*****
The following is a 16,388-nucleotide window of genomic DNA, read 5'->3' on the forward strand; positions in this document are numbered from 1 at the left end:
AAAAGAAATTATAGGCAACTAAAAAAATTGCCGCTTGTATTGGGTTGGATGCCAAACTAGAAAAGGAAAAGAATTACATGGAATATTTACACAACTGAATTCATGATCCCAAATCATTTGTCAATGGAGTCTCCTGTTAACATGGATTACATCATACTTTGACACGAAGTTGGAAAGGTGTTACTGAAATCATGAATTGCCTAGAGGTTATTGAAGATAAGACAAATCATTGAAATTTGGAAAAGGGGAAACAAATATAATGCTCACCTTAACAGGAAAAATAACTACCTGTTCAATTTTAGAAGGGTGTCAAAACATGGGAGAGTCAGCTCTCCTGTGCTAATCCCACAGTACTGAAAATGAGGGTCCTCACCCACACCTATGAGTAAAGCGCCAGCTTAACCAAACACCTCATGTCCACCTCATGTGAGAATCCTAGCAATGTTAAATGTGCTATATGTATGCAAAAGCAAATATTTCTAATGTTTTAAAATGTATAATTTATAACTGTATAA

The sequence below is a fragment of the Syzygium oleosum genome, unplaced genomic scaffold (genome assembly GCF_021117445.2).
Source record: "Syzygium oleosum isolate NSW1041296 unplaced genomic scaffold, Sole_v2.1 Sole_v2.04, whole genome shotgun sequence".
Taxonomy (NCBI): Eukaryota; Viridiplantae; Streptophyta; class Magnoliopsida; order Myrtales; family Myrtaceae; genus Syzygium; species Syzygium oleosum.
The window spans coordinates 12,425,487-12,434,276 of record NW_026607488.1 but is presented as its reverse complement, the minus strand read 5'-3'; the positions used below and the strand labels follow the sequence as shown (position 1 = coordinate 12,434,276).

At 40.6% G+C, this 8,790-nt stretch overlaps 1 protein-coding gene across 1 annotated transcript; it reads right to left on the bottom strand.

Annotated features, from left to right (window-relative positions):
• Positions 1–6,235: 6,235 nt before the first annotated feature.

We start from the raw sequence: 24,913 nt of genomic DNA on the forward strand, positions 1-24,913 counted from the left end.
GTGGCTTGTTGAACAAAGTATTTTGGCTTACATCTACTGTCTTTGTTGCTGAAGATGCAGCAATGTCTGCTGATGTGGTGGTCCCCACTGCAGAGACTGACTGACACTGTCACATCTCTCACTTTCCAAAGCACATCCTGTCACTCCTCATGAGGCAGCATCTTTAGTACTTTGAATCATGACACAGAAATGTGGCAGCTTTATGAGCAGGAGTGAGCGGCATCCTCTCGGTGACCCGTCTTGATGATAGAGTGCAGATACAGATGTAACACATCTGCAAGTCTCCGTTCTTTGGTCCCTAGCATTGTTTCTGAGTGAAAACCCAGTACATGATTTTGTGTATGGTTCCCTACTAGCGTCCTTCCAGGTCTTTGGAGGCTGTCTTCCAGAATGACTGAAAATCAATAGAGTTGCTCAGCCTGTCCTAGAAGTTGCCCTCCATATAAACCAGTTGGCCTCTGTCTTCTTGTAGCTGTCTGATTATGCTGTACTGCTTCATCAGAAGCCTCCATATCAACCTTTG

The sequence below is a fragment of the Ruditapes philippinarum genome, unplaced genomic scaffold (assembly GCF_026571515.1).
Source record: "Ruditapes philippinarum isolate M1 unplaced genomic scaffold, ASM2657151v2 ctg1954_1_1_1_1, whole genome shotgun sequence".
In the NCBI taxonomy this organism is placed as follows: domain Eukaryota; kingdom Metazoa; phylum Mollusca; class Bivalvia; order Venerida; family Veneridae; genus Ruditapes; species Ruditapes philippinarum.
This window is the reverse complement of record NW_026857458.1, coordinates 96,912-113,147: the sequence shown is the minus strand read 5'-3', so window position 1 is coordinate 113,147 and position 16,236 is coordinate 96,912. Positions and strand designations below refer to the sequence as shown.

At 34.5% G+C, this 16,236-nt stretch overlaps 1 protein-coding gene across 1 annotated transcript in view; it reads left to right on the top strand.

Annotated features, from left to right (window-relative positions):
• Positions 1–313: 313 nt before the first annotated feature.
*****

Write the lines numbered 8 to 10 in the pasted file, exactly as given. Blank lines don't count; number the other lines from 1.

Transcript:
Annotated features, from left to right (window-relative positions):
• Positions 1–6,235: 6,235 nt before the first annotated feature.

We start from the raw sequence: 24,913 nt of genomic DNA on the forward strand, positions 1-24,913 counted from the left end.